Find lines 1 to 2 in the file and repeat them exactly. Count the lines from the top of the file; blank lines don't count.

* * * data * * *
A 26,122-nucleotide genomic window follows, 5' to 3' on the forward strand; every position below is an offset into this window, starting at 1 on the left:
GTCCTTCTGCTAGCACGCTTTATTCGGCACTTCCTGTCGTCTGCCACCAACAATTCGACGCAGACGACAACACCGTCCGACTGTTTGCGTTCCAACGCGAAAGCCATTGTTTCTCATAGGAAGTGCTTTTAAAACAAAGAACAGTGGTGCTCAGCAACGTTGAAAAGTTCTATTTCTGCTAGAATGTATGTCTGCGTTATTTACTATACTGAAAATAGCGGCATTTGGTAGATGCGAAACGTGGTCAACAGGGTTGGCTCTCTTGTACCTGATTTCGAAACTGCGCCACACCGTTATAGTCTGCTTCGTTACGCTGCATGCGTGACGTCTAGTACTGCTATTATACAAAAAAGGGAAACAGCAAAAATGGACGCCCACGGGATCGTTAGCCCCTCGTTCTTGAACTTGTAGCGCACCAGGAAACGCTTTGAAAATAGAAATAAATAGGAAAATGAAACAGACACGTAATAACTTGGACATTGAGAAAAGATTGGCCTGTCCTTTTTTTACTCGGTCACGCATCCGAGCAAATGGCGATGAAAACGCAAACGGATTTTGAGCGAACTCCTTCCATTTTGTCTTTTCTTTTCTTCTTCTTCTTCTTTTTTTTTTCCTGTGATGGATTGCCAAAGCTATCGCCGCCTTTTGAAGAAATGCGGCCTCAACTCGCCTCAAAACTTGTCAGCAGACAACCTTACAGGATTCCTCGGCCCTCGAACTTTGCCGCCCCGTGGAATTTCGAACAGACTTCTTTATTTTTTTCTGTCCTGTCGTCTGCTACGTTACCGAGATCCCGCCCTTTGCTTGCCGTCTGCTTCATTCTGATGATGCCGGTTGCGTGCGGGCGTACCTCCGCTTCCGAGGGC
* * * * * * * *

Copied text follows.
A 26,122-nucleotide genomic window follows, 5' to 3' on the forward strand; every position below is an offset into this window, starting at 1 on the left:
GTCCTTCTGCTAGCACGCTTTATTCGGCACTTCCTGTCGTCTGCCACCAACAATTCGACGCAGACGACAACACCGTCCGACTGTTTGCGTTCCAACGCGAAAGCCATTGTTTCTCATAGGAAGTGCTTTTAAAACAAAGAACAGTGGTGCTCAGCAACGTTGAAAAGTTCTATTTCTGCTAGAATGTATGTCTGCGTTATTTACTATACTGAAAATAGCGGCATTTGGTAGATGCGAAACGTGGTCAACAGGGTTGGCTCTCTTGTACCTGATTTCGAAACTGCGCCACACCGTTATAGTCTGCTTCGTTACGCTGCATGCGTGACGTCTAGTACTGCTATTATACAAAAAAGGGAAACAGCAAAAATGGACGCCCACGGGATCGTTAGCCCCTCGTTCTTGAACTTGTAGCGCACCAGGAAACGCTTTGAAAATAGAAATAAATAGGAAAATGAAACAGACACGTAATAACTTGGACATTGAGAAAAGATTGGCCTGTCCTTTTTTTACTCGGTCACGCATCCGAGCAAATGGCGATGAAAACGCAAACGGATTTTGAGCGAACTCCTTCCATTTTGTCTTTTCTTTTCTTCTTCTTCTTCTTTTTTTTTTCCTGTGATGGATTGCCAAAGCTATCGCCGCCTTTTGAAGAAATGCGGCCTCAACTCGCCTCAAAACTTGTCAGCAGACAACCTTACAGGATTCCTCGGCCCTCGAACTTTGCCGCCCCGTGGAATTTCGAACAGACTTCTTTATTTTTTTCTGTCCTGTCGTCTGCTACGTTACCGAGATCCCGCCCTTTGCTTGCCGTCTGCTTCATTCTGATGATGCCGGTTGCGTGCGGGCGTACCTCCGCTTCCGAGGGC